•Creativity helps to bind communities. At a time when the economic crisis is mirrored by turbulence on our streets, now is not the time to restrict the opportunities available to children and young people by further narrowing their imaginative horizons.
•According to UNESCO, the UK is the world’s largest exporter of cultural goods. When have we been the world’s largest exporter of anything recently? And this is achieved with a tax payer investment which is 0.1 percent of the recent HBOS bailout. With this tax payer investment, we generate more economic activity than tourism, and we do this without a bonus culture, and without a ‘talent drain’.
•The creative industries are straight forwardly, unequivocally, vital to our economy. 6.2% of the UK’s local income comes from the creative industries, the arts provide over 2m jobs and are mentioned by 8 out of 10 tourists as a reason for their visit.
Cultural learning is under threat both from the financial retrenchment affecting cultural institutions and from the coalition’s changes to the education system that will lead to a further decline in cultural opportunities, especially for the most underprivileged and vulnerable in our society.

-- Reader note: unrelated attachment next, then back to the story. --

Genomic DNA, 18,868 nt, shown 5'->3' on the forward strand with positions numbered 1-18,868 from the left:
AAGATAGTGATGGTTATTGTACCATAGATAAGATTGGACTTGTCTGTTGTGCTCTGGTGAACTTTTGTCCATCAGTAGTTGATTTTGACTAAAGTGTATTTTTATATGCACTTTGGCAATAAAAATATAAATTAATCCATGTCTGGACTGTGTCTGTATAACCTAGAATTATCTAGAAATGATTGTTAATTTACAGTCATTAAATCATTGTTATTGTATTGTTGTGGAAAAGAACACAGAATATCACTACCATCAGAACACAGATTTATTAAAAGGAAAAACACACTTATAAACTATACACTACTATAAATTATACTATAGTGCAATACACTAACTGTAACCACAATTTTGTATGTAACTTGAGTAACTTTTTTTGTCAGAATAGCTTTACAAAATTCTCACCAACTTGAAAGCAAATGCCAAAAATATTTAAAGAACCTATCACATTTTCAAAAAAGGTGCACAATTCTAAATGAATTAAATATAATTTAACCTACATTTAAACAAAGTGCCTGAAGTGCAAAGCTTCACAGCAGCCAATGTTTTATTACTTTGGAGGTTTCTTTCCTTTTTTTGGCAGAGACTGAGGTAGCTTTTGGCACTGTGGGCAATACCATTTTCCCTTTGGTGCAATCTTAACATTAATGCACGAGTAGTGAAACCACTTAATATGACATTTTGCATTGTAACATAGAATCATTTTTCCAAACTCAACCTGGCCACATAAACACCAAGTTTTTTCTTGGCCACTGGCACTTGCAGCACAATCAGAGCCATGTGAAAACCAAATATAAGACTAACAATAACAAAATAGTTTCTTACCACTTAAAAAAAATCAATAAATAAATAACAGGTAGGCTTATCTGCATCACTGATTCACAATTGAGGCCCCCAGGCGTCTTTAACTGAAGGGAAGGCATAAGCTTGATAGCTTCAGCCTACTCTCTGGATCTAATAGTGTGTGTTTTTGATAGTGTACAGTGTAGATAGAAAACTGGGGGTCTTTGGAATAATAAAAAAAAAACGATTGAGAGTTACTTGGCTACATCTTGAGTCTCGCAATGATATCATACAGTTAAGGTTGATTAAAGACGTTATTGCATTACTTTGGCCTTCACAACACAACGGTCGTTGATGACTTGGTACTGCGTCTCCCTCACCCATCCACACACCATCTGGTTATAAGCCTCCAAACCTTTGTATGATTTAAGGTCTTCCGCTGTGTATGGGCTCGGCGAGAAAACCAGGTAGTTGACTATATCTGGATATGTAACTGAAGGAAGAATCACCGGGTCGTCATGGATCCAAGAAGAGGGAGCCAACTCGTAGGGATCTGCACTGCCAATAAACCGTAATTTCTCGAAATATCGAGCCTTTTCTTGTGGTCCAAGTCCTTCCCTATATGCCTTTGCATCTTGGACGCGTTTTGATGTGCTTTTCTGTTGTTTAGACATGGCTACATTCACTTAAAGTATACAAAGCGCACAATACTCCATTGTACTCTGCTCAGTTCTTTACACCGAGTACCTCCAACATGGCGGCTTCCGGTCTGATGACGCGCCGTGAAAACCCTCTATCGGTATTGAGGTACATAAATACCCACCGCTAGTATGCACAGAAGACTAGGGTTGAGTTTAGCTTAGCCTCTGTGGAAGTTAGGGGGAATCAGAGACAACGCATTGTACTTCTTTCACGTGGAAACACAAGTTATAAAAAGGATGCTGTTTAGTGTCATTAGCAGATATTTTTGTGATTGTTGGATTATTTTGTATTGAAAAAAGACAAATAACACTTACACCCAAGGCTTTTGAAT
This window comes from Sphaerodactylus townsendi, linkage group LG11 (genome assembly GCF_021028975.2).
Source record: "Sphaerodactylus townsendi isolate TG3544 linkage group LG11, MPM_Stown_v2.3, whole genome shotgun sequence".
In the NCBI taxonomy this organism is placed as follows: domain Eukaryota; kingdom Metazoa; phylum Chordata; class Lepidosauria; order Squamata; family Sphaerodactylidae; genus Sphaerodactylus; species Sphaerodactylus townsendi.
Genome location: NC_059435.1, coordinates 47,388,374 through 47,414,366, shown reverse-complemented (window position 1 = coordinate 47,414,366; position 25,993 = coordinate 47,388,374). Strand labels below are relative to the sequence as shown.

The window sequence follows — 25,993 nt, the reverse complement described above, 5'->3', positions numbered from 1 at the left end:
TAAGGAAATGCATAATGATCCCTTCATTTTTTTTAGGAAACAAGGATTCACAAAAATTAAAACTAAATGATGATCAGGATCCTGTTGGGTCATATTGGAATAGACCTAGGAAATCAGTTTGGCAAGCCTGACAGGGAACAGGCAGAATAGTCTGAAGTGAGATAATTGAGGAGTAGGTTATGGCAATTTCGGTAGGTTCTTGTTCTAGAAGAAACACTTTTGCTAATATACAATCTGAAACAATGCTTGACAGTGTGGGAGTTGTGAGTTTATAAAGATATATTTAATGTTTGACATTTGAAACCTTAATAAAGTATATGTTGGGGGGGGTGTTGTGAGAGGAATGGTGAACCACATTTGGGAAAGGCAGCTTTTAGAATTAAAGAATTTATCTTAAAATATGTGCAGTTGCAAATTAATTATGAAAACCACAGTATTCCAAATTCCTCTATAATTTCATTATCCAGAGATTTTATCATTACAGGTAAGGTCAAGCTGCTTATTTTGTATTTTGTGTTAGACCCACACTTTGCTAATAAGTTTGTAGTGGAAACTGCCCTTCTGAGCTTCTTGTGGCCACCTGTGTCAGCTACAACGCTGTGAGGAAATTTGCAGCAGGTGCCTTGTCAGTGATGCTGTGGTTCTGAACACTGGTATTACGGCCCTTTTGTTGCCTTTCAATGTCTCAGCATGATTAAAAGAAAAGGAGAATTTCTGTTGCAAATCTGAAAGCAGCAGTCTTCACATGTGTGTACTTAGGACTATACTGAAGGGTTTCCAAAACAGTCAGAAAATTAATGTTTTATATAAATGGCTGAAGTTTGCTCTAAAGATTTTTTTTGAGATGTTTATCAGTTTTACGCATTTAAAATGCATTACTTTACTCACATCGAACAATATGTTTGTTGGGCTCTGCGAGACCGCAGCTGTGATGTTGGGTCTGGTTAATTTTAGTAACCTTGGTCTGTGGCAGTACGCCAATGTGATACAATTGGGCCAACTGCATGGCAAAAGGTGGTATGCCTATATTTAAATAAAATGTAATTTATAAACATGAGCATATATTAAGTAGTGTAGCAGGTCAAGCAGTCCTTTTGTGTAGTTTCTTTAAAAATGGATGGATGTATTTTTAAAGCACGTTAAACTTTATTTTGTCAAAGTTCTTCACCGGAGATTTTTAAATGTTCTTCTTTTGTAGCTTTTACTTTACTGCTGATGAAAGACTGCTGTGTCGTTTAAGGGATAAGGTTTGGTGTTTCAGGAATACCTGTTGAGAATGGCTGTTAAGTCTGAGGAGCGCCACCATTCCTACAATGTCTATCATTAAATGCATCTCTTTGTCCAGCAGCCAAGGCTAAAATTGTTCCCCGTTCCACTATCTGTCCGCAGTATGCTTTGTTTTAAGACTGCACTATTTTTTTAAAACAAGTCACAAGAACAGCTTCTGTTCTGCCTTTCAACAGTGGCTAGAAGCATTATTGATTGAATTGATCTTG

The Cultural Learning Alliance has produced a booklet ImagineNation
which succinctly sets out the case for cultural learning and I urge everyone, especially anyone who supports the downgrading of creative subjects in our schools and exams system, to read it.
“Culture is the way we come to know the world, individually and collectively. It is as rich and diverse as the traditions that stand behind its making. It is the active engagement with the creation of our arts and heritage, and the expression of what and who we are as individuals, as communities, and as a nation. The quality of that culture is a measure of the way we live. At a time of social and economic stress, the case for
cultural learning is stronger than ever.”